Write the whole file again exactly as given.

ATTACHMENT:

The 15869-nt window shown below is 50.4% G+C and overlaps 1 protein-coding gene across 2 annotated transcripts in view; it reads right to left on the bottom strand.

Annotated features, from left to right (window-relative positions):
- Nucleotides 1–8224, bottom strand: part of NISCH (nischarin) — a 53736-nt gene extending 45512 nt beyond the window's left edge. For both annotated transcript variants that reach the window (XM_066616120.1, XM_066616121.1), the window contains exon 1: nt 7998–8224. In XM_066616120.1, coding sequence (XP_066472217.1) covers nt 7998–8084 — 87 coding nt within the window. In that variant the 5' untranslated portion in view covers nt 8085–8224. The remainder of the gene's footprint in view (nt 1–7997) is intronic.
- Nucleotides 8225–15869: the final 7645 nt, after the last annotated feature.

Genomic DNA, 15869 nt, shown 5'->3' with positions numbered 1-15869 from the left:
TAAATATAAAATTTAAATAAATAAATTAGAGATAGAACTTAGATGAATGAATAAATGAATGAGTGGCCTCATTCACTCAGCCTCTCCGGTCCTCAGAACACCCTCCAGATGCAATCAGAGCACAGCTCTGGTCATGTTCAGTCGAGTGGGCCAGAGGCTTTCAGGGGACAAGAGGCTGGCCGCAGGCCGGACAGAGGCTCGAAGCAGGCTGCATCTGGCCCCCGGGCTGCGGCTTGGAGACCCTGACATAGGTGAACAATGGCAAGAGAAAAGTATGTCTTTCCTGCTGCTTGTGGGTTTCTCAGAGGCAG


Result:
The 15869-nt window shown below is 50.4% G+C and overlaps 1 protein-coding gene across 2 annotated transcripts in view; it reads right to left on the bottom strand.

Annotated features, from left to right (window-relative positions):
- Nucleotides 1–8224, bottom strand: part of NISCH (nischarin) — a 53736-nt gene extending 45512 nt beyond the window's left edge. For both annotated transcript variants that reach the window (XM_066616120.1, XM_066616121.1), the window contains exon 1: nt 7998–8224. In XM_066616120.1, coding sequence (XP_066472217.1) covers nt 7998–8084 — 87 coding nt within the window. In that variant the 5' untranslated portion in view covers nt 8085–8224. The remainder of the gene's footprint in view (nt 1–7997) is intronic.
- Nucleotides 8225–15869: the final 7645 nt, after the last annotated feature.

Genomic DNA, 15869 nt, shown 5'->3' with positions numbered 1-15869 from the left:
TAAATATAAAATTTAAATAAATAAATTAGAGATAGAACTTAGATGAATGAATAAATGAATGAGTGGCCTCATTCACTCAGCCTCTCCGGTCCTCAGAACACCCTCCAGATGCAATCAGAGCACAGCTCTGGTCATGTTCAGTCGAGTGGGCCAGAGGCTTTCAGGGGACAAGAGGCTGGCCGCAGGCCGGACAGAGGCTCGAAGCAGGCTGCATCTGGCCCCCGGGCTGCGGCTTGGAGACCCTGACATAGGTGAACAATGGCAAGAGAAAAGTATGTCTTTCCTGCTGCTTGTGGGTTTCTCAGAGGCAG